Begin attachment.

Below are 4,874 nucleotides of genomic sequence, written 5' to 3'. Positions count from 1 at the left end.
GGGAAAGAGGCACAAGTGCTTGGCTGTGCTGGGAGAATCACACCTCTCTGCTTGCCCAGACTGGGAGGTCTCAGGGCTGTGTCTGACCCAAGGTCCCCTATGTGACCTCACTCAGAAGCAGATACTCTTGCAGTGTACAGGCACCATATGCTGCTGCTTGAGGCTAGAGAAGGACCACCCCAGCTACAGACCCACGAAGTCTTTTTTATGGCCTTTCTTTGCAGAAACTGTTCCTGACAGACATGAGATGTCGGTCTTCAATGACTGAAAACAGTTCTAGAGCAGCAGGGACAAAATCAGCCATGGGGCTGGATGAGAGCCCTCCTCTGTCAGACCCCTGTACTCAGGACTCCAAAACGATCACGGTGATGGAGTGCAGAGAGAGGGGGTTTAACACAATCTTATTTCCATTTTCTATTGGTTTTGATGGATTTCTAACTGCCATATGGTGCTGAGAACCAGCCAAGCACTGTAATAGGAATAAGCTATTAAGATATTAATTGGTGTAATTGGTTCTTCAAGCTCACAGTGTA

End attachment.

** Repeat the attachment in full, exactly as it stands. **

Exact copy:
Below are 4,874 nucleotides of genomic sequence, written 5' to 3'. Positions count from 1 at the left end.
GGGAAAGAGGCACAAGTGCTTGGCTGTGCTGGGAGAATCACACCTCTCTGCTTGCCCAGACTGGGAGGTCTCAGGGCTGTGTCTGACCCAAGGTCCCCTATGTGACCTCACTCAGAAGCAGATACTCTTGCAGTGTACAGGCACCATATGCTGCTGCTTGAGGCTAGAGAAGGACCACCCCAGCTACAGACCCACGAAGTCTTTTTTATGGCCTTTCTTTGCAGAAACTGTTCCTGACAGACATGAGATGTCGGTCTTCAATGACTGAAAACAGTTCTAGAGCAGCAGGGACAAAATCAGCCATGGGGCTGGATGAGAGCCCTCCTCTGTCAGACCCCTGTACTCAGGACTCCAAAACGATCACGGTGATGGAGTGCAGAGAGAGGGGGTTTAACACAATCTTATTTCCATTTTCTATTGGTTTTGATGGATTTCTAACTGCCATATGGTGCTGAGAACCAGCCAAGCACTGTAATAGGAATAAGCTATTAAGATATTAATTGGTGTAATTGGTTCTTCAAGCTCACAGTGTA